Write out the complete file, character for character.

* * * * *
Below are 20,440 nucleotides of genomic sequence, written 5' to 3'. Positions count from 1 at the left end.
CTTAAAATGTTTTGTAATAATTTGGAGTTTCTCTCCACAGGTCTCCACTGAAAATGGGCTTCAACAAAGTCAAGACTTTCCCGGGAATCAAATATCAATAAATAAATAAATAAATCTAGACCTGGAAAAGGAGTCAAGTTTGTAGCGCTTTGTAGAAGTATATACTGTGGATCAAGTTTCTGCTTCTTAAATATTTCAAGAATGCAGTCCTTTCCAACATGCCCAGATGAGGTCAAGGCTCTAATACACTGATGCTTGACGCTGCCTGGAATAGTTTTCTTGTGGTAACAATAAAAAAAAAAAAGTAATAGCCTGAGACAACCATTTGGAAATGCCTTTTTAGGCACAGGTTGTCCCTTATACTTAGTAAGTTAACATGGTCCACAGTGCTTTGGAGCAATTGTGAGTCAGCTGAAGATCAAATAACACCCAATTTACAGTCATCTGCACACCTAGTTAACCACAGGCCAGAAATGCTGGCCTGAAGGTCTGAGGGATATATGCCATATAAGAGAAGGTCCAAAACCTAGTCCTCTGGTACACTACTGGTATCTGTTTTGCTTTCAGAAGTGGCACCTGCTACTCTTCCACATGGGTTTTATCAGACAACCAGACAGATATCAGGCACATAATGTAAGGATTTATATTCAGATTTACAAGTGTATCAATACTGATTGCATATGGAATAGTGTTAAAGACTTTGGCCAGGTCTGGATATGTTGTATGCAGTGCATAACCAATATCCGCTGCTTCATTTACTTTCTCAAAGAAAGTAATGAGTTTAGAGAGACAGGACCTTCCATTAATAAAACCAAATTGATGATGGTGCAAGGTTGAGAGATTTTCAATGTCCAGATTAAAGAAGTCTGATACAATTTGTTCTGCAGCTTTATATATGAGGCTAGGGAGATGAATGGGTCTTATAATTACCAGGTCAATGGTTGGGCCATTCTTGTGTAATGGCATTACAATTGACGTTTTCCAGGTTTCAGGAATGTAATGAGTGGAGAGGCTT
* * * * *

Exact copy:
Below are 20,440 nucleotides of genomic sequence, written 5' to 3'. Positions count from 1 at the left end.
CTTAAAATGTTTTGTAATAATTTGGAGTTTCTCTCCACAGGTCTCCACTGAAAATGGGCTTCAACAAAGTCAAGACTTTCCCGGGAATCAAATATCAATAAATAAATAAATAAATCTAGACCTGGAAAAGGAGTCAAGTTTGTAGCGCTTTGTAGAAGTATATACTGTGGATCAAGTTTCTGCTTCTTAAATATTTCAAGAATGCAGTCCTTTCCAACATGCCCAGATGAGGTCAAGGCTCTAATACACTGATGCTTGACGCTGCCTGGAATAGTTTTCTTGTGGTAACAATAAAAAAAAAAAAGTAATAGCCTGAGACAACCATTTGGAAATGCCTTTTTAGGCACAGGTTGTCCCTTATACTTAGTAAGTTAACATGGTCCACAGTGCTTTGGAGCAATTGTGAGTCAGCTGAAGATCAAATAACACCCAATTTACAGTCATCTGCACACCTAGTTAACCACAGGCCAGAAATGCTGGCCTGAAGGTCTGAGGGATATATGCCATATAAGAGAAGGTCCAAAACCTAGTCCTCTGGTACACTACTGGTATCTGTTTTGCTTTCAGAAGTGGCACCTGCTACTCTTCCACATGGGTTTTATCAGACAACCAGACAGATATCAGGCACATAATGTAAGGATTTATATTCAGATTTACAAGTGTATCAATACTGATTGCATATGGAATAGTGTTAAAGACTTTGGCCAGGTCTGGATATGTTGTATGCAGTGCATAACCAATATCCGCTGCTTCATTTACTTTCTCAAAGAAAGTAATGAGTTTAGAGAGACAGGACCTTCCATTAATAAAACCAAATTGATGATGGTGCAAGGTTGAGAGATTTTCAATGTCCAGATTAAAGAAGTCTGATACAATTTGTTCTGCAGCTTTATATATGAGGCTAGGGAGATGAATGGGTCTTATAATTACCAGGTCAATGGTTGGGCCATTCTTGTGTAATGGCATTACAATTGACGTTTTCCAGGTTTCAGGAATGTAATGAGTGGAGAGGCTT